She states that occupant behaviour is the most important consideration when choosing a floor finish. If employees are mostly women in a corporate role, vinyl flooring may not be the best solution due to the high frequency of point loads created by high-heeled shoes. So too, timber flooring or even tiles may not be sufficiently resistant to scratches caused by employees who return to the office after spending time on site where small stones get stuck in their soles. This problem can be resolved by installing proper dirt-trap mats both inside and outside of office entrances.
When all these considerations and factors are implemented, employees will automatically have a more fulfilling experience at the office, which is crucial as they spend most of their day at the office. When considering employee wellbeing within the office space, the role of the floorcovering goes beyond just affecting the mood and comfort of an individual. Employees need to be able to connect with the identity and uniqueness of the company they work for, and this can be achieved as stipulated below.
Unique perspectives Craig highlights that there should always be a symbiotic relationship between the function and design of a workplace, which is what makes it unique. “Understanding the day-to-day running of an office is crucial. For example, it would be pointless designing shelves for lever-arch files if hanging files are used by staff,” he notes. He advises the industry to make sure that the floor chosen suits the environment, and not to get seduced by impractical products or seasonal colours that will look tired and outdated within a year.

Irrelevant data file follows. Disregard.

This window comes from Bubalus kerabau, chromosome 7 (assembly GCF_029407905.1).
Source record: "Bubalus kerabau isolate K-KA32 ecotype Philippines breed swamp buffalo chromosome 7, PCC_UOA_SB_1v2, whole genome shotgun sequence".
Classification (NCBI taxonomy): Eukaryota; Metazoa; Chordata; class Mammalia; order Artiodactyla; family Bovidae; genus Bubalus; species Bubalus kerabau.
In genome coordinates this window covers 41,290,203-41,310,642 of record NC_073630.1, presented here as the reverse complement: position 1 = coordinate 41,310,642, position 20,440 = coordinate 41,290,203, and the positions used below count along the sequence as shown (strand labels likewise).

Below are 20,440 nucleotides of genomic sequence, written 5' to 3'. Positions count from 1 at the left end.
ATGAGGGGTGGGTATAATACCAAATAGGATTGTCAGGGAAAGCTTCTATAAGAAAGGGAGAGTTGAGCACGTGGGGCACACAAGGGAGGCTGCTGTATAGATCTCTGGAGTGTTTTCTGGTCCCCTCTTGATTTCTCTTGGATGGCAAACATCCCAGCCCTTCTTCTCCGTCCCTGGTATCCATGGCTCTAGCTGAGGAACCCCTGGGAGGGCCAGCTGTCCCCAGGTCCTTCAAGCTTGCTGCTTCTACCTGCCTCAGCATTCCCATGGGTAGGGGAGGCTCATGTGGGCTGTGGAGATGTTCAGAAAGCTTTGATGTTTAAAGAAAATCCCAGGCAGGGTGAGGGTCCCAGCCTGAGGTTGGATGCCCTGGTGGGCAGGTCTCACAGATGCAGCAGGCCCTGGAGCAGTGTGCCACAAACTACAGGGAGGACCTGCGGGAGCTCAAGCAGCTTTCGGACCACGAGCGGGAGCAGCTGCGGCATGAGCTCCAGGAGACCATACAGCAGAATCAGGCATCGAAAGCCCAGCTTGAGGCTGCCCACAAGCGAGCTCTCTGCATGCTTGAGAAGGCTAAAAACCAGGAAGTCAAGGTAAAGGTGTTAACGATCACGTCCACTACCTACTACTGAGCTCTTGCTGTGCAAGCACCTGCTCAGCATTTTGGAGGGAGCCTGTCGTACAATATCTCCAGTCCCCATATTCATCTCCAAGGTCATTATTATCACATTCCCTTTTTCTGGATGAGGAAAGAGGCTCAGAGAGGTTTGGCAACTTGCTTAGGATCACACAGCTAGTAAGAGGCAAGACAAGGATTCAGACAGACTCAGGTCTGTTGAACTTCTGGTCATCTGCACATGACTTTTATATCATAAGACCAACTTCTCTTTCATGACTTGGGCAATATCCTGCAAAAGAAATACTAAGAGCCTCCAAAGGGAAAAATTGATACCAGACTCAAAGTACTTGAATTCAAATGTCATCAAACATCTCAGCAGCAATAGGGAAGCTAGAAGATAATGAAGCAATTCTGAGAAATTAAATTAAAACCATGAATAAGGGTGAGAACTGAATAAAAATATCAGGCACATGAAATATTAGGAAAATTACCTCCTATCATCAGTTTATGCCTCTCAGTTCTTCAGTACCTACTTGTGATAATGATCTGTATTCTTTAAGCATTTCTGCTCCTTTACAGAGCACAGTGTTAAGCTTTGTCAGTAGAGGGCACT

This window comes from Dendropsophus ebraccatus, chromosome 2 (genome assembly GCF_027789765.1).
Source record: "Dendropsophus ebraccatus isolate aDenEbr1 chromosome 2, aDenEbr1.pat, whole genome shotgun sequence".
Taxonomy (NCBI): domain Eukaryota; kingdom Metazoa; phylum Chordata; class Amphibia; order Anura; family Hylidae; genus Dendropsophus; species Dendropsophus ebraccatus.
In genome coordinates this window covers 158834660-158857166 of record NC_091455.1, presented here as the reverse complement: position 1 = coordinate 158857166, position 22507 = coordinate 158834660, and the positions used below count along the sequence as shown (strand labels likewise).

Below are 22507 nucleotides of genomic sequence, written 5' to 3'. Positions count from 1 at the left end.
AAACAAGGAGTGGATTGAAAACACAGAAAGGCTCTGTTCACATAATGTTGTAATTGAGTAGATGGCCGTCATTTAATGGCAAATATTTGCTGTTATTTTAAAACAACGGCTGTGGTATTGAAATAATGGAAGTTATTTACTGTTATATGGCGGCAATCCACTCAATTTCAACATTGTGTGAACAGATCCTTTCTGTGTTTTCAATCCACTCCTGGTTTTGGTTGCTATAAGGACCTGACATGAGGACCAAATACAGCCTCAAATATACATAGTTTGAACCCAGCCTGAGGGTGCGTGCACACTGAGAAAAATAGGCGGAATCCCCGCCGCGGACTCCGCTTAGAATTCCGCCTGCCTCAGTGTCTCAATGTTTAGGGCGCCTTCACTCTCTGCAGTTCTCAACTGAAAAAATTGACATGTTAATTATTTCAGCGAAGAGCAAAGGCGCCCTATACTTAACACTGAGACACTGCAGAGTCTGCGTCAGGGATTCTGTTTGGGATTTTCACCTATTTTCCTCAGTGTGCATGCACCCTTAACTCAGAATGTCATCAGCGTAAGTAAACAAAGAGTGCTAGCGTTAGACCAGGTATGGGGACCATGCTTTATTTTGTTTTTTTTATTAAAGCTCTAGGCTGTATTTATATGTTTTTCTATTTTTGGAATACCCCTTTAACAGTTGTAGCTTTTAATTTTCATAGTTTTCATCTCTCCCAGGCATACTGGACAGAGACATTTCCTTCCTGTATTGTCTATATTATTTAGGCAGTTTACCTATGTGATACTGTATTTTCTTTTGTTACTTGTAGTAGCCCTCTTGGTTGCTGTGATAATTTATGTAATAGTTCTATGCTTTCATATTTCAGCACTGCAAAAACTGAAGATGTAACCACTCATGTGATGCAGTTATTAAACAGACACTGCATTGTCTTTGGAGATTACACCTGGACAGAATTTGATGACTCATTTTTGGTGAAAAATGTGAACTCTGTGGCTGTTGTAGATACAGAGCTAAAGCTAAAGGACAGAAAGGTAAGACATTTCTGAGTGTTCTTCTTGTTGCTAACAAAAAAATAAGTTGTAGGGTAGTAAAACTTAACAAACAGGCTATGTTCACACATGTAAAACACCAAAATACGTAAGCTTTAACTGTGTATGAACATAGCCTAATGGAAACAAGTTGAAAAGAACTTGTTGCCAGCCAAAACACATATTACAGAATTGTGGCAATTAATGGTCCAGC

Madi adds to this train of thought by stating that every office should have an identity created by an element not seen anywhere else. “Google’s offices started with the playful theme that opened the door to alternative office design where pods of all shapes and sizes now form part of office design for small meetings or conference calls, etc,” she enthuses. “The electronic age with connectivity at the helm is the ideal excuse to play with finishes and shop fitting to create moments where people can interact, plug in, connect, exchange and even lunch together while inside the office floor space.”
She continues that a sudden change in texture within an office space creates excitement and intrigue. “I have yet to install synthetic grass finish in an area where people did not stop and feel the texture,” she reinforces. “The aim is to intrigue all the users’ senses. Consider the impact of the sound of footsteps on different finishes. For example, some patrons are astounded by timber-look vinyls as they expect to hear timber when walking over these floors.”
She concludes by highlighting the importance of keeping things simple; rather focus on doing one thing well. “Spend money on focal areas within the office where one gets the maximum exposure, but not at the cost of doing a decent floor throughout,” she says. “Nothing dates a building more quickly than the wear on the floor. Always keep the entire palette in mind – there is a reason architects do sample boards with all finishes combined – to illustrate the big picture.”